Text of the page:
THE BLOG

Giles Henderson: Think Big and Never Stop Learning

02/25/2015 06:03 am ET | Updated Apr 27, 2015

This is part of the #CareerAdvice series - featuring successful professionals who share their advice to people who would want to take their career to the next level.

Today's #CareerAdvice is from someone I had so much respect for and had a pleasure working with in the past. Always armed with fresh ideas, he's always filled with interesting ideas and never fails to keep the clients updated with the latest digital trends.

Giles Henderson, Director, Media & Channels at VML Qais and now he shares with us some of the most important lessons he has learned in his career, how he got into advertising and the power of constantly having the passion for continuously learning.

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Giles Henderson, Director, Media & Channels at VML Qais

Tell us a bit about how you started and highlights of your career

I had the desire to get into advertising from the age of 15. I blame this on my father. He was in advertising. He made it look sexy.

When I was 18 and had finished my A-Levels, I told him I wanted to 'do advertising'. He advised against it.

That made me want to do it more. So I worked hard.. I sent myself on a trip around Australia to experience things. I worked hard to send myself to college. I did an advertising diploma course and that got me into advertising.

I spent 7 years in my first job and I would have to say that I owe everything thereafter to my first boss, Ian, who taught me how to plan media, how to buy media, how to deal with clients and publishers and how to enjoy advertising as it was then.

The highlight of my career was being able to argue with our Creative Director in my first agency (so we're talking a career difference of about 15 years) that I was right in my thinking for a specific client strategy... and have the client agree with what I was proposing too.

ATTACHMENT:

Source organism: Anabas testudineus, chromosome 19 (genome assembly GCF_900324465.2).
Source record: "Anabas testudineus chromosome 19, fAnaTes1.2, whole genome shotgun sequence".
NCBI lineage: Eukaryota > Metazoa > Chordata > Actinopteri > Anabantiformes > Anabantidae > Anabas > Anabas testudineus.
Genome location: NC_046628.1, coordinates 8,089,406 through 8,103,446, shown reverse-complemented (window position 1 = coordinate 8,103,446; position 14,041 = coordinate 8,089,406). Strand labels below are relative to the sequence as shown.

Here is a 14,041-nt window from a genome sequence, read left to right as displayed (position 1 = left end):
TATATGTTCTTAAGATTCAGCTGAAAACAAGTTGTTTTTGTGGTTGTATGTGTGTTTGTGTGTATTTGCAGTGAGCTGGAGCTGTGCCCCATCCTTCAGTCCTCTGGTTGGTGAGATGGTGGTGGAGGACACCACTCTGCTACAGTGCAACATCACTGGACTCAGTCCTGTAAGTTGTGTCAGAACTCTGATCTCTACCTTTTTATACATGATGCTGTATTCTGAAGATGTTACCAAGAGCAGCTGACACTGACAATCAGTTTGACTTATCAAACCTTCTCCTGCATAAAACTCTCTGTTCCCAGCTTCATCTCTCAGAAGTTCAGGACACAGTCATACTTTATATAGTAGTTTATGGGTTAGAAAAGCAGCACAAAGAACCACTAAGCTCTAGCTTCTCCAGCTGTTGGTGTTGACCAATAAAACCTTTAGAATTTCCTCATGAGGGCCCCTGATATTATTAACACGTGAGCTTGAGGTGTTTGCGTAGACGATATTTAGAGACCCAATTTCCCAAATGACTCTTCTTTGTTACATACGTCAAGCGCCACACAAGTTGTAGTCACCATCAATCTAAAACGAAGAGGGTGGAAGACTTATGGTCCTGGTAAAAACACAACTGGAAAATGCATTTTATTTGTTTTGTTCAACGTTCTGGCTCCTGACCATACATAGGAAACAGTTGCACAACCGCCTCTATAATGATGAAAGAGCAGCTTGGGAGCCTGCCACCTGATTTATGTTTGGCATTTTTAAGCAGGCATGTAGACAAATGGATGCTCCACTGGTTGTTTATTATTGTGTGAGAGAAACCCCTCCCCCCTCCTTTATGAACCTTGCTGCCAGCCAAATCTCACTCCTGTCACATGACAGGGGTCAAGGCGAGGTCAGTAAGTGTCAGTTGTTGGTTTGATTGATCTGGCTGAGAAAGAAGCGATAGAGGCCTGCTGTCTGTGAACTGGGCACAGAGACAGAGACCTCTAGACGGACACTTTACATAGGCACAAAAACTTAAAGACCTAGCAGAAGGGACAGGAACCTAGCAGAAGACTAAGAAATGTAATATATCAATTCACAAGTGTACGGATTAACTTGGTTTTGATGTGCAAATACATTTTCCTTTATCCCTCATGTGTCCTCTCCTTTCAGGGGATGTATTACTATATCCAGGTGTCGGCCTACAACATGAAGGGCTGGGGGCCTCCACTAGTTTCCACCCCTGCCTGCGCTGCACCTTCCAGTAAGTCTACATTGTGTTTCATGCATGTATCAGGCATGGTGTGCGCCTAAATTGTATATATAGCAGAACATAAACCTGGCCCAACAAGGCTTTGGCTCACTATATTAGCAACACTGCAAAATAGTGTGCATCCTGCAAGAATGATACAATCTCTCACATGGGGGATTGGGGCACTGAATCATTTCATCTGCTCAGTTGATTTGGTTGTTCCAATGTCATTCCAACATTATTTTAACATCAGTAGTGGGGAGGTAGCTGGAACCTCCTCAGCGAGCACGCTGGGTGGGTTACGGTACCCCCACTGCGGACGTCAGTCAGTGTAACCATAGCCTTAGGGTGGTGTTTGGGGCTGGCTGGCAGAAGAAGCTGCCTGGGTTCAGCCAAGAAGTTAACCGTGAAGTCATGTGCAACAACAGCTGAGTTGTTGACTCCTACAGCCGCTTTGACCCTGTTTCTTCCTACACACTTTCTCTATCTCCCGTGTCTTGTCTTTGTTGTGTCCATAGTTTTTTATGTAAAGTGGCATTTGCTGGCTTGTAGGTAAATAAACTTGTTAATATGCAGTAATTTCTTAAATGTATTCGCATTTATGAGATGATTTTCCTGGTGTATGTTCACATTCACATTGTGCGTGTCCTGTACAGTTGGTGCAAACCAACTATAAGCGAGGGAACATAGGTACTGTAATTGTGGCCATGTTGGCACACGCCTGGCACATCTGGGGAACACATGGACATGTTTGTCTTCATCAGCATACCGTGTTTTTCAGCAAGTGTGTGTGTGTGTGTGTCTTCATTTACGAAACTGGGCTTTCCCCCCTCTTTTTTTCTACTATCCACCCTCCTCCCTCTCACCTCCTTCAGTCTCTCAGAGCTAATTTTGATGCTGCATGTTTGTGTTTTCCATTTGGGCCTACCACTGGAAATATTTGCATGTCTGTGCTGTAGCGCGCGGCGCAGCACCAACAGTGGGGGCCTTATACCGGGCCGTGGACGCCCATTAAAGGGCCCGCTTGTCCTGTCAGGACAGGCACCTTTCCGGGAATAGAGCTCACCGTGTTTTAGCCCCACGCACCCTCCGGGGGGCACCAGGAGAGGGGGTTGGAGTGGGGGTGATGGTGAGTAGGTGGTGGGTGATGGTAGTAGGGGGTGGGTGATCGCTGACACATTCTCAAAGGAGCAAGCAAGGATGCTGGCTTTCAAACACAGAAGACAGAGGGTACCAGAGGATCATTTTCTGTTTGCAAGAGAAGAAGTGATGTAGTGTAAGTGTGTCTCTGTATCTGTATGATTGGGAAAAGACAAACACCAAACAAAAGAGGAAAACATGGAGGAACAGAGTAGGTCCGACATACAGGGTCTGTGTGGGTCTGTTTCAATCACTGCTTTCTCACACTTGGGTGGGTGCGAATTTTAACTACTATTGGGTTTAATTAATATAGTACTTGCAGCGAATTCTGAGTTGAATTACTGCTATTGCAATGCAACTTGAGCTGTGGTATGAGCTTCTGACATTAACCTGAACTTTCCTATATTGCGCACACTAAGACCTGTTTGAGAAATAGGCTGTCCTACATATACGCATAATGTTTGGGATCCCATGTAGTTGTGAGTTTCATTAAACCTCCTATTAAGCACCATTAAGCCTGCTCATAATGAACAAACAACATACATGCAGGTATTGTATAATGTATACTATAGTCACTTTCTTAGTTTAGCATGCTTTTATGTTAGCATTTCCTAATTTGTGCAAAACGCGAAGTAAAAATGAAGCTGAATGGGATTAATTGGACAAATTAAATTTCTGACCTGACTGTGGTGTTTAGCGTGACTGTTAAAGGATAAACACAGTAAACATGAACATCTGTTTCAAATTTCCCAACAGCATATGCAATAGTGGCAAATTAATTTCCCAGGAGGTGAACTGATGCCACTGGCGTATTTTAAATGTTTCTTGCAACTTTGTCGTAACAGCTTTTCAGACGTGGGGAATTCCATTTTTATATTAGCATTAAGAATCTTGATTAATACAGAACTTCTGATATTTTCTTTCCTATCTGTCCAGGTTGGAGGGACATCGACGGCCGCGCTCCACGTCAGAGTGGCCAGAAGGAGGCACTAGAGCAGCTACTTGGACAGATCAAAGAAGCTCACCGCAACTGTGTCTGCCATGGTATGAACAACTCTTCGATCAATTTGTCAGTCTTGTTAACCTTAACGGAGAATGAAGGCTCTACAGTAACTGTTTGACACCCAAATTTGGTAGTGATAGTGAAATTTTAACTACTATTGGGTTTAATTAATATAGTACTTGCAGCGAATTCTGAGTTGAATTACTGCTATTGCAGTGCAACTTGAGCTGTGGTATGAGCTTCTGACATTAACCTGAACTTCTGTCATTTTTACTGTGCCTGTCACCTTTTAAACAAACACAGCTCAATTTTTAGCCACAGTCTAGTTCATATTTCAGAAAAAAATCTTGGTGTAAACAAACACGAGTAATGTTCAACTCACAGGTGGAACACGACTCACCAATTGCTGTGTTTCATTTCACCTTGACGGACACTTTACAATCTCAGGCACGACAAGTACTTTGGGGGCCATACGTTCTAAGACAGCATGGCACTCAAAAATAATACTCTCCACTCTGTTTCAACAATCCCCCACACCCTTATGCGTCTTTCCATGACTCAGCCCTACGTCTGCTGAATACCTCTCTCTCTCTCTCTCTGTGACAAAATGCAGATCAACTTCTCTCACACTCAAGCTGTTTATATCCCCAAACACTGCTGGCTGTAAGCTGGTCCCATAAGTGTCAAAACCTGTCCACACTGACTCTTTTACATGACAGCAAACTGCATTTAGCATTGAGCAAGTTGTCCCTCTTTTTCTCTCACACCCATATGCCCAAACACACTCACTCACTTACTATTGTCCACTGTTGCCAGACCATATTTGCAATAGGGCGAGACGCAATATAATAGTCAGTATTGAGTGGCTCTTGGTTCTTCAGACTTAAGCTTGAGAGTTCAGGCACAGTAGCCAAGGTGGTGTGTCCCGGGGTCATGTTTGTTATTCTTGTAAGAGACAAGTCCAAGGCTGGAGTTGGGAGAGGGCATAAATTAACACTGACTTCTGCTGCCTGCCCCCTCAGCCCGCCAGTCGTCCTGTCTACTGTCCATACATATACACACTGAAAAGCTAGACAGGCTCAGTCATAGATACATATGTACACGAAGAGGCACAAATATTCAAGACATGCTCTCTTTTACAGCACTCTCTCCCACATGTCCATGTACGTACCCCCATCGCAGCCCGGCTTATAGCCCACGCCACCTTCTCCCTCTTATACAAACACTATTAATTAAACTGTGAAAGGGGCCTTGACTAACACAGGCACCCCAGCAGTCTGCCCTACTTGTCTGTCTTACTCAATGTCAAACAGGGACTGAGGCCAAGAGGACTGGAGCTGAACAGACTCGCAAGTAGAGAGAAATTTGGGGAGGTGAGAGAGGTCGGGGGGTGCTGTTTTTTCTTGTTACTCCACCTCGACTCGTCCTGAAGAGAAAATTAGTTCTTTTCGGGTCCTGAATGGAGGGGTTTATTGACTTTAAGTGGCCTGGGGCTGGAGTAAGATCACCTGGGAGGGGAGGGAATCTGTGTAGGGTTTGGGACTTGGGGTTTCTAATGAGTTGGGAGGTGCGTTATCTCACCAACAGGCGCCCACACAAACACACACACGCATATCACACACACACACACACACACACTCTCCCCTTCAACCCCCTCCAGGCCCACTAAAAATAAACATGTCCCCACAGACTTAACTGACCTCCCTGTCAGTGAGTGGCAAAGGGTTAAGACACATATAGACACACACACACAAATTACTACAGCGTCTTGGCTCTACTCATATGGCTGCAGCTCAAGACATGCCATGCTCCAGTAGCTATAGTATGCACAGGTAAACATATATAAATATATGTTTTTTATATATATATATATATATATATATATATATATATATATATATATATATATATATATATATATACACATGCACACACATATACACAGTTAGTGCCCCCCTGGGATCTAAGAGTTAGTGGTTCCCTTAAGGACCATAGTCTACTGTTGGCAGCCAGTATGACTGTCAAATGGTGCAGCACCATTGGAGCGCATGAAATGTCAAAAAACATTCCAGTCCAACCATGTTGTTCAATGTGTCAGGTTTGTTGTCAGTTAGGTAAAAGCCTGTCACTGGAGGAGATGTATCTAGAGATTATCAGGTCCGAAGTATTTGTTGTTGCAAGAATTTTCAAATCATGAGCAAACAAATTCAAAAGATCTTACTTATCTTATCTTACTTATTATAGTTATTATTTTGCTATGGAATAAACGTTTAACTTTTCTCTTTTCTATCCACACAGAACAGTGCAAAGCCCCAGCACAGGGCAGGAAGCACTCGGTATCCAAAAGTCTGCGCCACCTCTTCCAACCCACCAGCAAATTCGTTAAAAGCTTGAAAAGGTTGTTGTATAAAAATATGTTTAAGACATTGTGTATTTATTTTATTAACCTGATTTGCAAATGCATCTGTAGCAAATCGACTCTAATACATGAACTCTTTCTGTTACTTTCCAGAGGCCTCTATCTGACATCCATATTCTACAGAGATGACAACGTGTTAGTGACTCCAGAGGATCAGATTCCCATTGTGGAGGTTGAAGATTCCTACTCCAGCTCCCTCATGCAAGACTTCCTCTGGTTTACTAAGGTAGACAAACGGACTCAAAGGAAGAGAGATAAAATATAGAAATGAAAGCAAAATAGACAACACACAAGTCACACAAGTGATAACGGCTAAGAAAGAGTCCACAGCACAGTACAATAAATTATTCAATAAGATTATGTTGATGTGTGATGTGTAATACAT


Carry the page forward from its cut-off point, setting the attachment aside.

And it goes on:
If you could advise your 20-year-old self today, what would you tell him?

Make sure you learn everything you can about the company you are looking to work for. It's pointless turning up for an interview totally unprepared.

Think big, but don't think above your station and always believe that you have something else to learn at some point in your career.

What has been the most valuable advice you've ever gotten when you were faced with challenges in your career?

The most valuable advice I was ever given was I my very first full time job - which was working in a brewery in Ipswich, Suffolk.

One of the long-term warehouse staff there told me that I should never discuss my salary/wages with anyone I work with.

But that held true for anything else work-related too. Never reveal anything personal about yourself in work to your colleagues.

What would you advise those who are looking to take their careers to the next level?

Always know that there is more to learn. Keep researching.

Find out about anything that is even slightly related to your specific career path and make sure that you always know more than the person who employed you.

Use that as the way forward.. always advance yourself personally and never give in to thinking that the powers that be are more important than you.

Learn more from Giles by connecting with him on LinkedIn and Twitter.

Enjoyed this? Watch out for the next #CareerAdvice series or share your own. Connect with me on Twitter and LinkedIn.